Thursday, November 26, 2009

Disposable People, Slavery in Contemporary Brazil

For those of you have have not read Kevin Bales's book, Disposable People: New Slavery in the Global Economy, you have truly missed out on a fantastic read. Through impressive research, Bales uncovers the processes by which slavery covertly flourishes across the globe, with chapters focusing on exploitative practices in Pakistan, India, Thailand, and Mauritania.

Due to (1) the world's massive population increase since World War II, (2) the ability of capitalists to forge covert, corrupt relationships with governmental and law enforcement agencies, and (3) systemic tactics involving trickery and violence, slavery now flourishes without reaching the public's consciousness.

Additionally, Bales contends that with some exceptions, slavery's practices have shifted significantly in contemporary society. Old Slavery was characterized by the following characteristics:
  • legal ownership asserted
  • high purchase cost of slaves
  • low profits
  • shortage of potential slaves
  • long-term relationship between slaves (including their families) and slave masters
  • slaves "maintained" to work over the life-course
  • race differences important
In contrast, Bales illustrates how slavery in today's global economy generally holds stark differences:
  • legal ownership avoided
  • low purchase cost of slaves
  • high profits
  • surplus of potential slaves
  • short-term relationship between individual slaves and capitalists
  • slaves disposable
  • race differences less important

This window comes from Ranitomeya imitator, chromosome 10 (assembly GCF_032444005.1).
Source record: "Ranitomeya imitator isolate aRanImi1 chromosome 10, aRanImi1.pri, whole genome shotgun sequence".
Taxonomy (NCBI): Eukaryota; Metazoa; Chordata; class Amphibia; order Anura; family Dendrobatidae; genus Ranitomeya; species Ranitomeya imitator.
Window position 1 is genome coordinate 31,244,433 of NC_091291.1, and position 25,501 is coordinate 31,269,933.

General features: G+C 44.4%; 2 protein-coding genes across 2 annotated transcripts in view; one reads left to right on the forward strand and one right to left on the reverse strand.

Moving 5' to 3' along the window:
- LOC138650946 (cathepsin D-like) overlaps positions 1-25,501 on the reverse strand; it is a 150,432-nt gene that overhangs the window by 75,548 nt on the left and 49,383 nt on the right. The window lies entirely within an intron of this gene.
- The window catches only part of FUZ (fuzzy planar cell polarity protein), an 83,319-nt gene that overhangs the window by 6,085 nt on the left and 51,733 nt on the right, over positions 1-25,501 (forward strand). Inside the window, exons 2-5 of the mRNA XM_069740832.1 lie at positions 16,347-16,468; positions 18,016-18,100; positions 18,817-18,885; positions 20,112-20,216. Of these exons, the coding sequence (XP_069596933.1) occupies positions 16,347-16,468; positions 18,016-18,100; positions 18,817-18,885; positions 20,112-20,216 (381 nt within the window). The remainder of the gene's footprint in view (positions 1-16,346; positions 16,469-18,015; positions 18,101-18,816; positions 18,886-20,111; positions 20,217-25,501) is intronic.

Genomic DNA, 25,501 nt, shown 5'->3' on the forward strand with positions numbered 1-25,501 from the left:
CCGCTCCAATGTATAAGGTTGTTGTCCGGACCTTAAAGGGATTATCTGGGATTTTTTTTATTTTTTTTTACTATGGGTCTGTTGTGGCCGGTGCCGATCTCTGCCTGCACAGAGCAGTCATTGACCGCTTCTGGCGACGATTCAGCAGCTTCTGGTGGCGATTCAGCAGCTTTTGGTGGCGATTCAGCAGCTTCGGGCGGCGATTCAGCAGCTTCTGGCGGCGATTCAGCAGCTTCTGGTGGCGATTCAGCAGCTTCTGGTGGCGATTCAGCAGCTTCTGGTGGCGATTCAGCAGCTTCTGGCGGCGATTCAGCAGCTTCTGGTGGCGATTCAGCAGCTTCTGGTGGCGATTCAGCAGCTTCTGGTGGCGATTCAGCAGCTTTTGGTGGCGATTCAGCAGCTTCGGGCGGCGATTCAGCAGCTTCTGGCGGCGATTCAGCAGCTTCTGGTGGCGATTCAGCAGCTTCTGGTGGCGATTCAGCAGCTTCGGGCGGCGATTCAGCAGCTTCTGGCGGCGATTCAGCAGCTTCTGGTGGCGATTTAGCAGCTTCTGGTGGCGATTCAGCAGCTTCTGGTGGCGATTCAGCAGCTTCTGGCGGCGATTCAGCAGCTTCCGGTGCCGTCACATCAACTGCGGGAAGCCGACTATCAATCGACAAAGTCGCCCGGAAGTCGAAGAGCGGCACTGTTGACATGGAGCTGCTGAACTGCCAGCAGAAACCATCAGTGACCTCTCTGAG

Bales's final point, above, suggests that the racial differences, which were crucial in old slavery systems, have now dwindled in significance. Some scholarship mildly challenges this contention, pointing out there are still numerous cases today where racialized and gendered identities influence what groups of people are targeted as disposable peoples; still, even this scholarship acknowledges that contemporary slavery also frequently involves exploitation within the same racialized group (Lindio-McGovern, 2003).

Of course slavery would not flourish if there was not a massive consumer society demanding the goods slave systems produce, and this is where Bales argues citizens from high-income countries share significant responsibility.

The following two YouTube videos show slavery as it exists in rural areas of Brazil and illustrate many of the points made in Disposable People -- how those in poverty are tricked into slavery, kept enslaved through violence, the corrupt relationships between law enforcement and slavers, and how slave systems contribute to goods purchased in wealthy countries. The videos are good teaching tools to augment this great text.





Another powerful, eye-opening reading on contemporary slavery that also illustrates points made in
Disposable People: The Dark Side of Dubai.

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